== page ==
Burke–Tarr Stadium

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Burke–Tarr Stadium
Burke-Tarr closer.JPG
Location Jefferson City, Tennessee
Coordinates 36°7′19.31″N 83°29′8.15″W / 36.1220306°N 83.4855972°W / 36.1220306; -83.4855972Coordinates: 36°7′19.31″N 83°29′8.15″W / 36.1220306°N 83.4855972°W / 36.1220306; -83.4855972
Owner Carson–Newman College
Operator Carson–Newman College
Surface FieldTurf
Opened October 22, 2005
Tenants
Carson–Newman College Eagles (NCAA) (2005–present)

Burke–Tarr Stadium is a football stadium located in Jefferson City, Tennessee on the campus of Carson–Newman College.

Construction[edit]

The original structure, consisting primarily of concrete-supported wooden bleachers and a small press box, was constructed in 1966 to serve as the home for the Carson–Newman Eagles football, then a member of the NAIA.

Eagles' success[edit]

From 1967 to 2004, the Eagles compiled a 192–37–2 record at the original stadium, which hosted three of the team's five NAIA National Football Championship victories in 1986, 1988, and 1989. After the team moved to NCAA Division II in the early 1990s, the team ran off a home winning streak that stretched from a 62–31 loss to New Haven in 1993, to a 38–28 loss to conference foe Presbyterian on October 6, 2001, a span of 36 regular season games; Northern Colorado defeated the Eagles, 30–29, in a Division II semi-final game in 1997. Since that loss, the Eagles have run off another 22-game home winning streak, discounting a 2005 loss at Jefferson County High School, including two playoff games against Fayetteville State. Since moving up in classification, the Eagles are 63–2 at Burke–Tarr Stadium.

Much of the success at the stadium has come under the coaching era of Ken Sparks, who ranks fourth in most wins among active NCAA coaches.[1]

New stadium[edit]

The new Burke–Tarr Stadium was erected within nine months of the original's demolition, and was dedicated on October 22, 2005 during Homecoming festivities as the Eagles defeated Lenoir–Rhyne, 33–6. The facility's main stands consist primarily of steel and aluminum, as concrete prices at the time of construction made it impossible to afford a concrete structure. The metal design allowed for four additional entrances to the main stands via stairwells from the ground level, in addition to the entrances on either end of the stadium. The stands contain press box supported by two steel and brick columns, leaving a great deal of space underneath for concessions stands, merchandise booths, and restroom facilities.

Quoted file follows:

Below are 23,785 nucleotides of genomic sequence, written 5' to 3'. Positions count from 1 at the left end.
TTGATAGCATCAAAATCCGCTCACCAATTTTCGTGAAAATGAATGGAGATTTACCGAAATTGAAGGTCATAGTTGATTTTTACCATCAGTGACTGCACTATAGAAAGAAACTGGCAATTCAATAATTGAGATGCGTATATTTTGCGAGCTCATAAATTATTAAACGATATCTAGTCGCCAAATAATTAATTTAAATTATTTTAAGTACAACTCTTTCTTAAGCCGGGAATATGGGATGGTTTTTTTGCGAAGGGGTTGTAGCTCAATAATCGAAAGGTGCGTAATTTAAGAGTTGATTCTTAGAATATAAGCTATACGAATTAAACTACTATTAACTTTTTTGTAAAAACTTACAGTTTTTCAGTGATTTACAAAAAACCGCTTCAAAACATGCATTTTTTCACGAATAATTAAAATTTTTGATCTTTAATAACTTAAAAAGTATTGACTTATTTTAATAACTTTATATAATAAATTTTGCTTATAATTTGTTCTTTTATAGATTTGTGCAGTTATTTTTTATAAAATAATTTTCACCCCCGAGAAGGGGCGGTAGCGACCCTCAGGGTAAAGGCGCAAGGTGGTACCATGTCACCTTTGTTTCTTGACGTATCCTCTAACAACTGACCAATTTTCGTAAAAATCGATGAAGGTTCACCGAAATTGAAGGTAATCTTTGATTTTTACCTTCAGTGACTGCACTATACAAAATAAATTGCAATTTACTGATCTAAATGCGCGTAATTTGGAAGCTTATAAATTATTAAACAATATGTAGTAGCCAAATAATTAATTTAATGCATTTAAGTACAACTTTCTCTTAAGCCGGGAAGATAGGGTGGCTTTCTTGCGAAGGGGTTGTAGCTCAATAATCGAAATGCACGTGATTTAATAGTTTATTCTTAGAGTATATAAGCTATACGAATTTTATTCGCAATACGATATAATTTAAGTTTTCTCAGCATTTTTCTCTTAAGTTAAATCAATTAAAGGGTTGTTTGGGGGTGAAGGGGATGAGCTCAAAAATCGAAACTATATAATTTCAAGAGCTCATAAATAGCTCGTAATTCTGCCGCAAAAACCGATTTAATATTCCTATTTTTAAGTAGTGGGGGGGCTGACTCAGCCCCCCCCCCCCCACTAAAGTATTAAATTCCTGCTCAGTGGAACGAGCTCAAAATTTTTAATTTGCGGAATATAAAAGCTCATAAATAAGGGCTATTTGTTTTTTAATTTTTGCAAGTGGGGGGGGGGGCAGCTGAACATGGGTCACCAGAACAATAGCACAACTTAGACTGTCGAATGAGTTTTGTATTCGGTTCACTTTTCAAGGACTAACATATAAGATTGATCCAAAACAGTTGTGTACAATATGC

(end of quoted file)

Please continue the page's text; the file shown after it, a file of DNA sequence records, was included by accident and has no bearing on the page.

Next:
Although the new stadium incorporated the visiting side bleachers from the original stadium (erected much later on in the facility's life) a late donation by a local businessman enabled the college to replace the Bermuda grass field with FieldTurf, a modern artificial surface that is largely similar to grass. The playing field was named for legendary C-N football coach Roy Harmon. The full stadium name is Roy Harmon field at Burke–Tarr Stadium.

Due to the proximity of the Carson-Newman baseball complex, a nearby road, and the space needed for the operations center, the stadium was unable to hold a regulation track, so none was installed. In July 2006, construction began on the football operations center, as well as the completion of the brick fencing in the North end zone and around the visiting side's bleachers. The operations facility was completed in time for the 2008 season, though there is no word on the indoor practice facility funding.

The Eagles completed the 2006 season with an 8–3 record, and ran their record at the new Burke–Tarr Stadium to 7–0. In the 2007 season, the Eagles extended their winning streak at the new stadium to ten games, but suffered their first loss on October 13, 2007 against Catawba College, 55–49. The 2008 season saw the Eagles drop a non-conference home game to the University of North Alabama 20–13 on September 4. Their record at the new stadium now stands at 15–2.[2]

References[edit]